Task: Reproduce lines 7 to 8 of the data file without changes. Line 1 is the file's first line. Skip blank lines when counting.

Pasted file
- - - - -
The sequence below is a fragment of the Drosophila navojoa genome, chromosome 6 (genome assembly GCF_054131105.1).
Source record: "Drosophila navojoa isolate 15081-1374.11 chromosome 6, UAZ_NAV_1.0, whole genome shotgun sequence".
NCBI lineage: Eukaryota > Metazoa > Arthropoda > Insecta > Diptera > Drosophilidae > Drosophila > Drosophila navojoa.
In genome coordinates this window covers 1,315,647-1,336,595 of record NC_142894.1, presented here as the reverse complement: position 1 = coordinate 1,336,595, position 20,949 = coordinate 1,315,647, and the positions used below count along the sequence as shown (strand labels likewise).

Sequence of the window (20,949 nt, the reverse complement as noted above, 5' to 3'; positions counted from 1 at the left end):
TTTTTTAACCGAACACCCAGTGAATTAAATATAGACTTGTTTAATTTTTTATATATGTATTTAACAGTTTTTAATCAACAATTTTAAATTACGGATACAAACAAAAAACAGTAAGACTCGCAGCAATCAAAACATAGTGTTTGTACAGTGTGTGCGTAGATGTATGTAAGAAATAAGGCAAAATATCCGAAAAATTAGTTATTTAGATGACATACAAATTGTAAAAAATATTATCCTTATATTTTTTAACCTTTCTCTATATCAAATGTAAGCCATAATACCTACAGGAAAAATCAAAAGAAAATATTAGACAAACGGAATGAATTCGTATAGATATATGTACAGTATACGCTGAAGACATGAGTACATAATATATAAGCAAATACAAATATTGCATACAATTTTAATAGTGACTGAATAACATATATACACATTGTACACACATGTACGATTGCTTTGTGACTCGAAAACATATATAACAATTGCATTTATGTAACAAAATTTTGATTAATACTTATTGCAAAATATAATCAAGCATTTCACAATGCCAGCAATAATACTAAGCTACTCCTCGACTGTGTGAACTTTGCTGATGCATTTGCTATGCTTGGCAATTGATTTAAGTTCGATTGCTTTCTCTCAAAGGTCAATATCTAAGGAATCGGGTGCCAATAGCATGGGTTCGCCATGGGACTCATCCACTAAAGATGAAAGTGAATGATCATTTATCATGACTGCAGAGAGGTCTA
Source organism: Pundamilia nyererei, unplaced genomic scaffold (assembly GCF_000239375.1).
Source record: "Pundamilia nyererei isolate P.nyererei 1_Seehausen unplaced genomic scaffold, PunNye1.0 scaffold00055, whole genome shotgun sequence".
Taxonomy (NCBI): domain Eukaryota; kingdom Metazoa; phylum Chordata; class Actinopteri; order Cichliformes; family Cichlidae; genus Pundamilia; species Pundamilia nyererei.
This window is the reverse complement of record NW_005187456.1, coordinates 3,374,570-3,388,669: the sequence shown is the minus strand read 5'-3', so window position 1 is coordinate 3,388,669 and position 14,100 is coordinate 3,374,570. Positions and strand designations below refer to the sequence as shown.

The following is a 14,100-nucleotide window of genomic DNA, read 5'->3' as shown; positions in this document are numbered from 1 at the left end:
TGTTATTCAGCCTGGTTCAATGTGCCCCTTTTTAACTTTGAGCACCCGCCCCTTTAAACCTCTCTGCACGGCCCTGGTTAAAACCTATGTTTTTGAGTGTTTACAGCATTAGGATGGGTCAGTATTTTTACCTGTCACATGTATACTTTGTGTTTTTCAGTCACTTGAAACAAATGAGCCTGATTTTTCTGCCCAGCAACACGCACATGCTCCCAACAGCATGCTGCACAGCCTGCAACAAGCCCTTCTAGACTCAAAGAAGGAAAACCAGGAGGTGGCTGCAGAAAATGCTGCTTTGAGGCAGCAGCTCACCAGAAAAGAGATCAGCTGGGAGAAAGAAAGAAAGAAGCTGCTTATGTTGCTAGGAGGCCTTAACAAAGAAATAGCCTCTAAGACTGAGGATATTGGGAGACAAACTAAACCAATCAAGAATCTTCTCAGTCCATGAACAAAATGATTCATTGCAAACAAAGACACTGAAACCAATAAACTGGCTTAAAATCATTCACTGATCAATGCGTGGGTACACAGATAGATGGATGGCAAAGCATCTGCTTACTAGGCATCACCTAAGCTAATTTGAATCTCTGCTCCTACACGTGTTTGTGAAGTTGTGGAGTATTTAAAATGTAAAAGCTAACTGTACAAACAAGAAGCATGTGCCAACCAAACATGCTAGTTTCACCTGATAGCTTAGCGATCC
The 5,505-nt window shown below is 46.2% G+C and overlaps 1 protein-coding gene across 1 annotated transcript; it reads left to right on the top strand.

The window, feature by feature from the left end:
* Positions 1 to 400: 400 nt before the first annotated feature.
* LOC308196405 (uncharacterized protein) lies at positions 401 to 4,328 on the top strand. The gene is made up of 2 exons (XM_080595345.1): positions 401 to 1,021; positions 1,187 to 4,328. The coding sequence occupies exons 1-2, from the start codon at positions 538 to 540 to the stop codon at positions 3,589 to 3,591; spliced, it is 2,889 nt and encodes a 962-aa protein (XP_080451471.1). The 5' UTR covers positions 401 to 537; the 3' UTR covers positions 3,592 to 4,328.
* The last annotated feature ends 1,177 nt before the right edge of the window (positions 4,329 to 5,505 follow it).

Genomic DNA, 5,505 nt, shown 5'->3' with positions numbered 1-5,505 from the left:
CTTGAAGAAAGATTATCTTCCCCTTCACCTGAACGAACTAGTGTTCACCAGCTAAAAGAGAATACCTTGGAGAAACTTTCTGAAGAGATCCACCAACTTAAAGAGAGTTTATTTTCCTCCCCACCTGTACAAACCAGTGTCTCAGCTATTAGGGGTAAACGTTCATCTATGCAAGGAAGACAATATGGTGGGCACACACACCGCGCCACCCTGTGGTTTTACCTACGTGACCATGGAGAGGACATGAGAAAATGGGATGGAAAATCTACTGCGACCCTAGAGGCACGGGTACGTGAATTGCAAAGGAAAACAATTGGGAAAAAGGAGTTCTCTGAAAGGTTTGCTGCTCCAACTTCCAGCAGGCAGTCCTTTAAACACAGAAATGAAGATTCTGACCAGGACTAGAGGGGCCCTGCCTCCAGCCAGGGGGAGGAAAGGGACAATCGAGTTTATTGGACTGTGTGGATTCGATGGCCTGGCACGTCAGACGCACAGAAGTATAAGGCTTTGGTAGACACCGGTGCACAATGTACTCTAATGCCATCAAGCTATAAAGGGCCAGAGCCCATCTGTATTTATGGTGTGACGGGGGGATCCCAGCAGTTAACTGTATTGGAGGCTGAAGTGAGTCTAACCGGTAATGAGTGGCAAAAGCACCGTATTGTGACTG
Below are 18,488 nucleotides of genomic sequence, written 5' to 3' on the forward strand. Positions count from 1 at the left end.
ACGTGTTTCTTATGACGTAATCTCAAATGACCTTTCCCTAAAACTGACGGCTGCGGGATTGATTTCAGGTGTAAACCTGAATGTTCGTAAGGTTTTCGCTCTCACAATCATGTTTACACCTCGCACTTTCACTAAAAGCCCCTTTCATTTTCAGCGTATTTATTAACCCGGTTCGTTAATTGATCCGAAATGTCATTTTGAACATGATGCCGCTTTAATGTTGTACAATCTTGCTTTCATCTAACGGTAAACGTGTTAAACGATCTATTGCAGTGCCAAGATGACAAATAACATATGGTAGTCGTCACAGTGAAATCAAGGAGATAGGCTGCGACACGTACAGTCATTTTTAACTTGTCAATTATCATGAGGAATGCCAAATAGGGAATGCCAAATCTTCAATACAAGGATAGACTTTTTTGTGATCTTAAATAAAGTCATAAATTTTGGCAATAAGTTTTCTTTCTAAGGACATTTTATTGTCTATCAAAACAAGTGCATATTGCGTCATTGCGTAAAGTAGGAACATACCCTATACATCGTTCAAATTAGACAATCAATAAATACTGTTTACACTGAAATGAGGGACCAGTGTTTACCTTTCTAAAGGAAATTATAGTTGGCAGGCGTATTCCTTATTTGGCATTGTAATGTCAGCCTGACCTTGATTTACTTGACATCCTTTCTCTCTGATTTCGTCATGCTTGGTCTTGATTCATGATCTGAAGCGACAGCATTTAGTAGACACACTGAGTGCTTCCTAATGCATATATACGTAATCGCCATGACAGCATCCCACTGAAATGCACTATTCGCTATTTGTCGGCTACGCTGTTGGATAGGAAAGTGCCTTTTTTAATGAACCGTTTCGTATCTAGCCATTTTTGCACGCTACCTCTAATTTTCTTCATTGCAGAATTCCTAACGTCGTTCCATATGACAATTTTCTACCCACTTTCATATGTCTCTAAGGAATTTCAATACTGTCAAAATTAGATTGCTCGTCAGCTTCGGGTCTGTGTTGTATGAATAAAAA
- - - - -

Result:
Source organism: Pundamilia nyererei, unplaced genomic scaffold (assembly GCF_000239375.1).
Source record: "Pundamilia nyererei isolate P.nyererei 1_Seehausen unplaced genomic scaffold, PunNye1.0 scaffold00055, whole genome shotgun sequence".